2d. Consider what a terribly ignominious fate the wretched apostle prepares for his Master when he resolves to sell Him for thirty pieces of silver! What contempt for Him this displays! Such is the paltry price at which the disciple values his Master, the creature His Creator, the servant the Lord of Heaven and of earth. It was the law amongst the Jews that if any one killed a slave, he was to pay a fine of thirty pieces of silver to the owner of that slave. Thus He who came to deliver us from the slavery of sin was valued at the same rate as a common slave. Man was so precious in His sight that He did not deem His own blood too costly a price to pay for his ransom, and man counts his Redeemer of no more value than thirty pieces of silver! You feel indignant at this, my soul, but alas! you do not bethink yourself how often, for a very much lower price, for a momentary gratification of the senses, for even some lesser gain, an unjust advantage, a trifling act of revenge, and so forth, you have sold your God; for the sake of human praise you have delivered Him up to His enemies, and for mere human respect, for absolutely nothing, that is, you have betrayed your Master. Oh do not be indignant with the apostle, be indignant with yourself.

3d. Consider that what makes Judas conduct so revolting to us, is the double part he played, his actual and pretended relations to our Lord. The Pharisees did, it is true, hate the Redeemer more intensely, the executioners treated Him with greater barbarity, Herod undoubtedly despised Him more completely than Judas did, yet in all the history of our Lord’s Passion no name stands out in darker colors than that of Judas; not one of our Lord’s enemies appears in such an unfavorable light, not one inspires us with such repulsion as the unhappy traitor. This is easily explained. The snake, the adder nursed in the bosom, which turns against its benefactor, has always been regarded as more odious than the wolf which attacks a man openly. Judas was such a snake in our Lord’s bosom, nurtured by His charity. He sat at table with the Saviour, he enjoyed the privilege of intercourse with Him, he was called by the name of friend; outwardly he posed as a submissive disciple and trusted apostle, and all the while he was our Lord’s chief enemy, the worst of traitors. When you consider all this, and your heart burns with holy indignation against the faithless friend and hypocritical apostle, then remember that every Priest, every Religious, in a word every Christian who leads a sinful life, plays a similar part. In such persons you will trace all the distinctive features of Judas himself; you will not detect any difference between him and them. Now if you feel abhorrence for the Judas of history, feel equal abhorrence for those who are his counterparts in the present day, and take good heed lest you yourself should be one of them.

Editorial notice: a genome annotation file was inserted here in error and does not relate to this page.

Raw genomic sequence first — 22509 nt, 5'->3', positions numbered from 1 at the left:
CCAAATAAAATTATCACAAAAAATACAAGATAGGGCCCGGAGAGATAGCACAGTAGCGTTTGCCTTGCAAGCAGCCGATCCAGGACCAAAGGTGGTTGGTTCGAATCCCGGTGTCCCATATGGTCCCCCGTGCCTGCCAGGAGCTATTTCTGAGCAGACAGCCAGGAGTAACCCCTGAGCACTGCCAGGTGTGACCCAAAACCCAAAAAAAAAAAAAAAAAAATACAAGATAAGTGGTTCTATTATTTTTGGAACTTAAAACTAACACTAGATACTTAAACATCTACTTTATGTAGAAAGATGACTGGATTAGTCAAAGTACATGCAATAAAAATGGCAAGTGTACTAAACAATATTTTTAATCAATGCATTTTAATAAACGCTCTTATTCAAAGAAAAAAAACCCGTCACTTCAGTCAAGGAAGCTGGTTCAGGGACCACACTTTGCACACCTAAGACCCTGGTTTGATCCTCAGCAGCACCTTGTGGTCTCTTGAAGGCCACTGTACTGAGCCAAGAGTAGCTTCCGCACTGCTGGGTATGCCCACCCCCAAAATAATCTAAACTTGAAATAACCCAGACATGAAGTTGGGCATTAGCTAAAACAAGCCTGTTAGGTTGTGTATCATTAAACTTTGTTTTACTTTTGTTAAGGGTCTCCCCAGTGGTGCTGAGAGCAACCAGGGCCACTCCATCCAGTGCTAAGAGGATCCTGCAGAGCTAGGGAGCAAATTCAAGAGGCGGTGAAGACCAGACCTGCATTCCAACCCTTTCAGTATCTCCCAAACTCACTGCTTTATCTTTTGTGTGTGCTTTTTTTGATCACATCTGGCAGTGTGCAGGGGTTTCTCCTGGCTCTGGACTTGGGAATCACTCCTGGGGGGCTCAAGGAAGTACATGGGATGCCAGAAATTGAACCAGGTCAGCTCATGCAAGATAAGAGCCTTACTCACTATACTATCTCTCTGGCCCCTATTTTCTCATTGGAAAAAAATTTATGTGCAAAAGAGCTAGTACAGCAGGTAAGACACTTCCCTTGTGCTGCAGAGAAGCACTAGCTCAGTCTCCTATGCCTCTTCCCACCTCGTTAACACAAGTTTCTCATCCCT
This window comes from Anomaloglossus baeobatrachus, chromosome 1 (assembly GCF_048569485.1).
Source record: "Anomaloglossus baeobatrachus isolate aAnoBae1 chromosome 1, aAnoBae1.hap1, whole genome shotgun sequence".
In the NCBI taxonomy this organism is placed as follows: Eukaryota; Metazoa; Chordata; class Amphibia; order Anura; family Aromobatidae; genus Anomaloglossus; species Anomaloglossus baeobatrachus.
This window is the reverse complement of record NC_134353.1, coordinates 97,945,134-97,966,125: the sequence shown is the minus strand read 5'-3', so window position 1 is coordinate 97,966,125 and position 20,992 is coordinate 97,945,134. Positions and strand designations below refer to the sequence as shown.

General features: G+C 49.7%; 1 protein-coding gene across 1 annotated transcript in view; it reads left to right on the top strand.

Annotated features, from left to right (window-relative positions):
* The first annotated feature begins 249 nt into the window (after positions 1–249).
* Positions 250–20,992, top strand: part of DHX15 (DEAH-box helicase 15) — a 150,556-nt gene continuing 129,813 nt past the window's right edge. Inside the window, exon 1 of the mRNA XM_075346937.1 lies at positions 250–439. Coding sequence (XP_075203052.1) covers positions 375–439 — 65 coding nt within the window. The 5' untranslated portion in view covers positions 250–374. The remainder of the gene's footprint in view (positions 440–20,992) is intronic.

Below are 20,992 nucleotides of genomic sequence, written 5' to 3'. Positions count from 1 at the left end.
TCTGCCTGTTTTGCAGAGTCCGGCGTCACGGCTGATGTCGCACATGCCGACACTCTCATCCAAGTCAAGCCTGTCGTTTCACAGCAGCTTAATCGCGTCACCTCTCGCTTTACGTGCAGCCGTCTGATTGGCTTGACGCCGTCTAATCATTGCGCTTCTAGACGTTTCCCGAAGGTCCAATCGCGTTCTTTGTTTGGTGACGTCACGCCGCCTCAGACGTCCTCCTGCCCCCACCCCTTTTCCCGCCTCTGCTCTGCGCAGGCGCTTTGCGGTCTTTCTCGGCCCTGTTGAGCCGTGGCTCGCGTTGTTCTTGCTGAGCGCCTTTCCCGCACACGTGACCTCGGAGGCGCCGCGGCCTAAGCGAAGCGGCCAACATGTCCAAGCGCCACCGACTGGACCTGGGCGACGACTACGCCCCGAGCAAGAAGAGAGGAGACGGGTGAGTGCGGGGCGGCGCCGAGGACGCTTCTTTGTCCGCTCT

PRAYER AFTER MEDITATION.

My God, I give Thee heartfelt thanks for all the graces and all the light Thou hast conferred on me during this meditation. Pardon me all the negligence and the distractions of which I have been guilty, and give me strength to carry out the resolutions that I have made. Fortify me, that from henceforth I may diligently practise this virtue . . . avoid this fault . . . perform this action . . . to Thy honor. Help me to do this, sweet Virgin Mary; and if I ever forget my good resolutions, I entreat my Angel Guardian to recall them to my memory. Amen.

Meditations on the Life, Teaching, and Passion of Jesus Christ

(Nihil Obstat and Imprimatur: New York, December 31, 1900)